Reputations mean something. Subtly, they can shape your entire experience. For that reason, when I entered Capt’n Gregg’s for the first time, I felt confident that I was in for some good diving. Recommended by both Lonely Planet and a host of online resources, I felt convinced that Capt’n Gregg’s would be a professional institution with a focus on safety and fun. From the start, I ignored the small signs of pending problems. Why? Because I was blinded by reputation. Reputation which caused me to put my common sense on the back-burner and place my faith in Sabang’s own little dive shop of horrors.
The first signs of trouble occurred almost immediately. After signing up for the following day’s dive trip to Verde Island, the shop assistant took us to choose our gear. Sizing Thomas and me up, she handed us both large BCDs. Clearly, this woman had a bad eye for size.
“Umm, ma’am, I think these are a bit too large,” I suggested.
“No,” she countered insistently, “they are just right.” She yanked and tugged on the straps drawing them in to the limits. It looked like we were wearing a pair of scuba dresses.
Next, she handed us weight belts that would have been perfect for Jabba the Hutt. We both had around two feet of extra belt.
Realizing this was not going to work. We pushed and pushed until she admitted the shop was out of medium BCDs and mid-sized belts. Not cool. Rather than simply telling us this up front, she was trying to fit us into oversized equipment.
As we sat there pondering the situation, I overheard a ditsy dive master dragging the shop down further.
“Is this the broken BCD, or is it OK?” asked the dive master as he took a BCD from the rack and handed it to a customer.
“I don’t think so,” responded the assistant.
Why didn’t I immediately walk out of there? Because reputation caused me to second-guess my own instincts.
Fast forward to the dive. We had been given the wrong departure time and were rushed on to the boat. Thomas’ specially requested 15 liter tanks were not on board, so they snagged one from another customer. As Thomas was turning on his air to check his BCD, the knob on the tank popped off and could not be put back on because there was no tool box on the boat. The dive master fiddled with the tank and announced that he thought the air was on.
Were we idiots for starting a dive with a tank that “might be on?” Probably. But as luck would have it, it was not the tank that would serve to ruin our dive. As we dropped down beside the stunning Verde wall, we discovered that Thomas’ regulator was leaking air like crazy, which ended up cutting our dive time to a paltry 22 minutes. The most excruciating part was that the wall was certainly the most stunning underwater site near Puerto Galera. This was the last straw.
Back on the surface, I exploded at the dive masters for sending us down with faulty equipment. And I do mean exploded.
“I’m sorry,” responded one of the dive masters, “but today is a holiday and we didn’t have time to have it repaired.”
“What?!” I screamed as my eyes rolled back into their sockets – I was nearly catatonic with incredulity, “You knew it was broken before the dive?”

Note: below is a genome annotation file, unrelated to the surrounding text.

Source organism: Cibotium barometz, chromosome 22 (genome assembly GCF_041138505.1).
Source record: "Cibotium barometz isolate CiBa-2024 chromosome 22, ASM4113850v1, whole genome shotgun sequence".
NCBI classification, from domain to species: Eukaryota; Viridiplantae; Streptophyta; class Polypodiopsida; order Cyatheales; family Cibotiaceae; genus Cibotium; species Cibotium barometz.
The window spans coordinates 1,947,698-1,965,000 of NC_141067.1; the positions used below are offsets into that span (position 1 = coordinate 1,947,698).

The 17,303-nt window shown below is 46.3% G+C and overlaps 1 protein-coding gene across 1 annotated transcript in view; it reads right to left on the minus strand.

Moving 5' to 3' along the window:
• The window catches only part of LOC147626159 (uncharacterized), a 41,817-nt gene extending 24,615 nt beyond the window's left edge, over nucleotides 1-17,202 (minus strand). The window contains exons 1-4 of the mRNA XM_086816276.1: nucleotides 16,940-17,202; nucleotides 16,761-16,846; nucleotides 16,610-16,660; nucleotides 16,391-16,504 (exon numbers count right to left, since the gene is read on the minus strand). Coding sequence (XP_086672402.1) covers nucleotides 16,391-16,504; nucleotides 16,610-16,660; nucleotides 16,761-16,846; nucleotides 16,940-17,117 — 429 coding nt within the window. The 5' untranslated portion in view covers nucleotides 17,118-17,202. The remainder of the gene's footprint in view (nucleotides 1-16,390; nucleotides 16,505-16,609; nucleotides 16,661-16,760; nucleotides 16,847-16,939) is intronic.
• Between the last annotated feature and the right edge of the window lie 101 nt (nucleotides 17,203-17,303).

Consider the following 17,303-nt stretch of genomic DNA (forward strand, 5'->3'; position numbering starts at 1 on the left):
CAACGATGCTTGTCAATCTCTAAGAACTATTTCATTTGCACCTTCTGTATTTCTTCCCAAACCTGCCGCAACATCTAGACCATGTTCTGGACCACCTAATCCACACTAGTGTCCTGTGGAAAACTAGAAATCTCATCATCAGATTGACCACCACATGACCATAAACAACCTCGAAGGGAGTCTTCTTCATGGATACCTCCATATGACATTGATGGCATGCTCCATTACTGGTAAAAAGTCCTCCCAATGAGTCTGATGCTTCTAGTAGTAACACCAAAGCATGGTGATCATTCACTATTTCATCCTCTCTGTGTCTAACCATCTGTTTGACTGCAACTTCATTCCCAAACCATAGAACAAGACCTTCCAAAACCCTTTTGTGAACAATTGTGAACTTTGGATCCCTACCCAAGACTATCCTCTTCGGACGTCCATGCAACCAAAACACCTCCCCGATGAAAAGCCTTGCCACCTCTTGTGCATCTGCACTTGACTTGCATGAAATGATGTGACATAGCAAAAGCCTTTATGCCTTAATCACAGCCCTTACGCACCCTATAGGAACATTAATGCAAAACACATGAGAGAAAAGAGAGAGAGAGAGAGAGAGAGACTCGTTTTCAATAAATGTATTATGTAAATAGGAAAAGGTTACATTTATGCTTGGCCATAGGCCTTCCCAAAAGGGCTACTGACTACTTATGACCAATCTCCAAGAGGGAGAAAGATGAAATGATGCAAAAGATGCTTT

Yep, they did. For those of you who are not divers, do I need to point out that sending a customer down with malfunctioning equipment is a major no-no? Obviously, someone had forgotten to share this trivial detail with Capt’n Gregg’s. To make the situation worse, they had pulled this stunt on the Verde Island dive trip which, due to its location, is a more expensive dive site.
Fed up with Capt’n Gregg’s incompetence, we opted out of the second dive and made it clear we were not going to pay for the dive trip.
When we returned to Sabang, we asked to talk to Chuck, the owner of Capt’n Gregg’s, but apparently, he was too busy to talk to us. So we made good on our promise and refused to pay.
As if all this weren’t unprofessional enough, the following day Chuck sent his oversized Welsh goon to threaten us into paying him for the trip. Stupidly, he did this in front of a room full of witnesses. The whole mess ended up with a parade down to the police station and a discussion with members of the Barangay council (the local political leaders). We stated our case, they did not make us pay, and the entire drama came quite abruptly to an end. The Welsh goon threatened us one last time under his breath. And that was that.
Yes, good reputations have a way of going to people’s heads. Sometimes a good reputation can make you lazy. In the case of Capt’n Gregg’s, it seems to have made them negligent. We would have liked to talk to Chuck himself and gotten his side of the story. Then again, I don’t really know what he could have said to justify intentionally sending us down with faulty equipment. Reputations change. And if Capt’n Gregg’s continues to operate in this fashion, ours won’t be the only critical review on the Internet.
So, who should you dive with in Sabang?
Good question. During our stay, we walked into almost every shop in town and I can honestly say there is no obvious answer. Atlantis was clearly the most professional institution, but their prices were double those of other shops. The Lonely Planet recommended shop Octopus was disturbingly unprofessional. Big Apple Dive resort seemed equally disinterested. Tina’s was quite friendly, but we had some concerns about their equipment. Divers diving with Sabang Inn made it clear we should stay away from them. In the end, we went with Dive Dojo. Dive Dojo, which specializes in technical diving, has good equipment, reasonable prices, and a very welcoming dive shop. But the shop, which is well-intentioned, suffers from management issues while the owner Paul is in Australia. If he is in Sabang, Dive Dojo is probably your best bet.